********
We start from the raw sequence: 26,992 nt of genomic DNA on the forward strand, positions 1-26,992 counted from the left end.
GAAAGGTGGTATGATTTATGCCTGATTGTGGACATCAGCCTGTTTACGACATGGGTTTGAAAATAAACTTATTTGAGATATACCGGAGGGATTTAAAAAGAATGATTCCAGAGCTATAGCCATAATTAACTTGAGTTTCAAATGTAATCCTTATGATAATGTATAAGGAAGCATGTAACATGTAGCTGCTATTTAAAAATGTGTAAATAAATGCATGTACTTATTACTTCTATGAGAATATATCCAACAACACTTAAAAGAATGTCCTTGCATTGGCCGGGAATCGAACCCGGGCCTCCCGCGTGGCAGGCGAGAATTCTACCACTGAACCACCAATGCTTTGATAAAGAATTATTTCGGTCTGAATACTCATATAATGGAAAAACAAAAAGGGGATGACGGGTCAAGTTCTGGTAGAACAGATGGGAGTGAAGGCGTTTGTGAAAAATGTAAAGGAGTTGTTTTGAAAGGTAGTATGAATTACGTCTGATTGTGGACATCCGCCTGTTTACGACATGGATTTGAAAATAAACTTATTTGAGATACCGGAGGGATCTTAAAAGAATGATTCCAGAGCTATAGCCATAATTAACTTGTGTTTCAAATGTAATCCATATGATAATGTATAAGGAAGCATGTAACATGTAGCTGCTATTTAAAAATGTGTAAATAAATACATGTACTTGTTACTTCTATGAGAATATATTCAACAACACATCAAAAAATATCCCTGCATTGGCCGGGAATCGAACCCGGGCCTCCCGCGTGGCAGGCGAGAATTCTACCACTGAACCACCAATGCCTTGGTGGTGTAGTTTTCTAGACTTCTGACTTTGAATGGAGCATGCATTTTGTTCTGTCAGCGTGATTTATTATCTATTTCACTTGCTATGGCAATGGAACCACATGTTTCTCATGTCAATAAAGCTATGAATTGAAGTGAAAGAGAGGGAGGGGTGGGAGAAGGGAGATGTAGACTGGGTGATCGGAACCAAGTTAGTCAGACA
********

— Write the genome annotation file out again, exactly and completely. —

We start from the raw sequence: 26,992 nt of genomic DNA on the forward strand, positions 1-26,992 counted from the left end.
GAAAGGTGGTATGATTTATGCCTGATTGTGGACATCAGCCTGTTTACGACATGGGTTTGAAAATAAACTTATTTGAGATATACCGGAGGGATTTAAAAAGAATGATTCCAGAGCTATAGCCATAATTAACTTGAGTTTCAAATGTAATCCTTATGATAATGTATAAGGAAGCATGTAACATGTAGCTGCTATTTAAAAATGTGTAAATAAATGCATGTACTTATTACTTCTATGAGAATATATCCAACAACACTTAAAAGAATGTCCTTGCATTGGCCGGGAATCGAACCCGGGCCTCCCGCGTGGCAGGCGAGAATTCTACCACTGAACCACCAATGCTTTGATAAAGAATTATTTCGGTCTGAATACTCATATAATGGAAAAACAAAAAGGGGATGACGGGTCAAGTTCTGGTAGAACAGATGGGAGTGAAGGCGTTTGTGAAAAATGTAAAGGAGTTGTTTTGAAAGGTAGTATGAATTACGTCTGATTGTGGACATCCGCCTGTTTACGACATGGATTTGAAAATAAACTTATTTGAGATACCGGAGGGATCTTAAAAGAATGATTCCAGAGCTATAGCCATAATTAACTTGTGTTTCAAATGTAATCCATATGATAATGTATAAGGAAGCATGTAACATGTAGCTGCTATTTAAAAATGTGTAAATAAATACATGTACTTGTTACTTCTATGAGAATATATTCAACAACACATCAAAAAATATCCCTGCATTGGCCGGGAATCGAACCCGGGCCTCCCGCGTGGCAGGCGAGAATTCTACCACTGAACCACCAATGCCTTGGTGGTGTAGTTTTCTAGACTTCTGACTTTGAATGGAGCATGCATTTTGTTCTGTCAGCGTGATTTATTATCTATTTCACTTGCTATGGCAATGGAACCACATGTTTCTCATGTCAATAAAGCTATGAATTGAAGTGAAAGAGAGGGAGGGGTGGGAGAAGGGAGATGTAGACTGGGTGATCGGAACCAAGTTAGTCAGACA